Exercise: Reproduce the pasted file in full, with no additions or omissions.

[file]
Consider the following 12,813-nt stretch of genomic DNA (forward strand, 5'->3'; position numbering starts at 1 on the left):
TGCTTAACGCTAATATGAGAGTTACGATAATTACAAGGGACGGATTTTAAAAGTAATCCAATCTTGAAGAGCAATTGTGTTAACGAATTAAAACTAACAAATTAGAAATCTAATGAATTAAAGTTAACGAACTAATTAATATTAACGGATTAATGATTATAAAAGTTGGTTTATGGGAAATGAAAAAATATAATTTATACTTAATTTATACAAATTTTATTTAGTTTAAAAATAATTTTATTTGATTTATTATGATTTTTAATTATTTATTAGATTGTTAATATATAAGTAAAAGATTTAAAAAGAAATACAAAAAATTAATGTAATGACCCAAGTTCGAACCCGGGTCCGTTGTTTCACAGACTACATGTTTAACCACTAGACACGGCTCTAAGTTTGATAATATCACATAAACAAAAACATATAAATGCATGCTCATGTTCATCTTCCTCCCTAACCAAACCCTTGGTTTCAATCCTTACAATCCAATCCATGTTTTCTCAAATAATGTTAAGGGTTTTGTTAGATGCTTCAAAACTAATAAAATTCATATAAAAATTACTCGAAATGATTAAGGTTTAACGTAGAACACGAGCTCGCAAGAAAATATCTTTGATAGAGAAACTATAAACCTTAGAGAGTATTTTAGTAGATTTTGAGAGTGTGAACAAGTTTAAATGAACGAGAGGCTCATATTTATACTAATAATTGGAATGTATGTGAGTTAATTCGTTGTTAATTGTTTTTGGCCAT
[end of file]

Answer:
Consider the following 12,813-nt stretch of genomic DNA (forward strand, 5'->3'; position numbering starts at 1 on the left):
TGCTTAACGCTAATATGAGAGTTACGATAATTACAAGGGACGGATTTTAAAAGTAATCCAATCTTGAAGAGCAATTGTGTTAACGAATTAAAACTAACAAATTAGAAATCTAATGAATTAAAGTTAACGAACTAATTAATATTAACGGATTAATGATTATAAAAGTTGGTTTATGGGAAATGAAAAAATATAATTTATACTTAATTTATACAAATTTTATTTAGTTTAAAAATAATTTTATTTGATTTATTATGATTTTTAATTATTTATTAGATTGTTAATATATAAGTAAAAGATTTAAAAAGAAATACAAAAAATTAATGTAATGACCCAAGTTCGAACCCGGGTCCGTTGTTTCACAGACTACATGTTTAACCACTAGACACGGCTCTAAGTTTGATAATATCACATAAACAAAAACATATAAATGCATGCTCATGTTCATCTTCCTCCCTAACCAAACCCTTGGTTTCAATCCTTACAATCCAATCCATGTTTTCTCAAATAATGTTAAGGGTTTTGTTAGATGCTTCAAAACTAATAAAATTCATATAAAAATTACTCGAAATGATTAAGGTTTAACGTAGAACACGAGCTCGCAAGAAAATATCTTTGATAGAGAAACTATAAACCTTAGAGAGTATTTTAGTAGATTTTGAGAGTGTGAACAAGTTTAAATGAACGAGAGGCTCATATTTATACTAATAATTGGAATGTATGTGAGTTAATTCGTTGTTAATTGTTTTTGGCCAT